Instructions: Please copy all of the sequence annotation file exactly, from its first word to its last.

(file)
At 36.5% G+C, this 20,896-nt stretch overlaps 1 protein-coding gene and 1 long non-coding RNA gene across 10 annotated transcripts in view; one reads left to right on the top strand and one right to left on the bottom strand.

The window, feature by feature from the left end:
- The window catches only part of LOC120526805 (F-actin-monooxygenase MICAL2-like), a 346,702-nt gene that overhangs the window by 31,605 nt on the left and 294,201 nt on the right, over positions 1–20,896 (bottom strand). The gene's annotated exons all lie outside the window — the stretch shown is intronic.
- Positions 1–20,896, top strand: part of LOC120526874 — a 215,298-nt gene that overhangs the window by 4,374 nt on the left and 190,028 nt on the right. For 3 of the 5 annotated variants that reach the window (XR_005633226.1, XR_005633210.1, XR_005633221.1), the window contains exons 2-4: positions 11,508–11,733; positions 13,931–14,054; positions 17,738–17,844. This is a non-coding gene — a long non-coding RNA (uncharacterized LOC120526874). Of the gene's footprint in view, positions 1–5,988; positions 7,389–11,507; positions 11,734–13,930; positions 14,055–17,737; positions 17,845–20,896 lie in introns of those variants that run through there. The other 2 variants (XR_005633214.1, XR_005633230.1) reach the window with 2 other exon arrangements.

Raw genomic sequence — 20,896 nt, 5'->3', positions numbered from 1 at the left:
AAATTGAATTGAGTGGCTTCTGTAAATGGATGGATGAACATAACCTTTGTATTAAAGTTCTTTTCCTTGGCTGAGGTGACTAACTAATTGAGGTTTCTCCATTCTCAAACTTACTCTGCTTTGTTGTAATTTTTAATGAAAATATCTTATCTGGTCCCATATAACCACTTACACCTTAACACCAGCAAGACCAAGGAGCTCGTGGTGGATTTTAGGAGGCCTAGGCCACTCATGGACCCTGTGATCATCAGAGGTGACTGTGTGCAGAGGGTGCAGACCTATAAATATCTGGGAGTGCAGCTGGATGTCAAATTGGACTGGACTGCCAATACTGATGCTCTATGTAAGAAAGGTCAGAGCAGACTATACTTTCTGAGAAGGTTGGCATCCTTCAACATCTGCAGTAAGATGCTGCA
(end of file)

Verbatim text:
At 36.5% G+C, this 20,896-nt stretch overlaps 1 protein-coding gene and 1 long non-coding RNA gene across 10 annotated transcripts in view; one reads left to right on the top strand and one right to left on the bottom strand.

The window, feature by feature from the left end:
- The window catches only part of LOC120526805 (F-actin-monooxygenase MICAL2-like), a 346,702-nt gene that overhangs the window by 31,605 nt on the left and 294,201 nt on the right, over positions 1–20,896 (bottom strand). The gene's annotated exons all lie outside the window — the stretch shown is intronic.
- Positions 1–20,896, top strand: part of LOC120526874 — a 215,298-nt gene that overhangs the window by 4,374 nt on the left and 190,028 nt on the right. For 3 of the 5 annotated variants that reach the window (XR_005633226.1, XR_005633210.1, XR_005633221.1), the window contains exons 2-4: positions 11,508–11,733; positions 13,931–14,054; positions 17,738–17,844. This is a non-coding gene — a long non-coding RNA (uncharacterized LOC120526874). Of the gene's footprint in view, positions 1–5,988; positions 7,389–11,507; positions 11,734–13,930; positions 14,055–17,737; positions 17,845–20,896 lie in introns of those variants that run through there. The other 2 variants (XR_005633214.1, XR_005633230.1) reach the window with 2 other exon arrangements.

Raw genomic sequence — 20,896 nt, 5'->3', positions numbered from 1 at the left:
AAATTGAATTGAGTGGCTTCTGTAAATGGATGGATGAACATAACCTTTGTATTAAAGTTCTTTTCCTTGGCTGAGGTGACTAACTAATTGAGGTTTCTCCATTCTCAAACTTACTCTGCTTTGTTGTAATTTTTAATGAAAATATCTTATCTGGTCCCATATAACCACTTACACCTTAACACCAGCAAGACCAAGGAGCTCGTGGTGGATTTTAGGAGGCCTAGGCCACTCATGGACCCTGTGATCATCAGAGGTGACTGTGTGCAGAGGGTGCAGACCTATAAATATCTGGGAGTGCAGCTGGATGTCAAATTGGACTGGACTGCCAATACTGATGCTCTATGTAAGAAAGGTCAGAGCAGACTATACTTTCTGAGAAGGTTGGCATCCTTCAACATCTGCAGTAAGATGCTGCA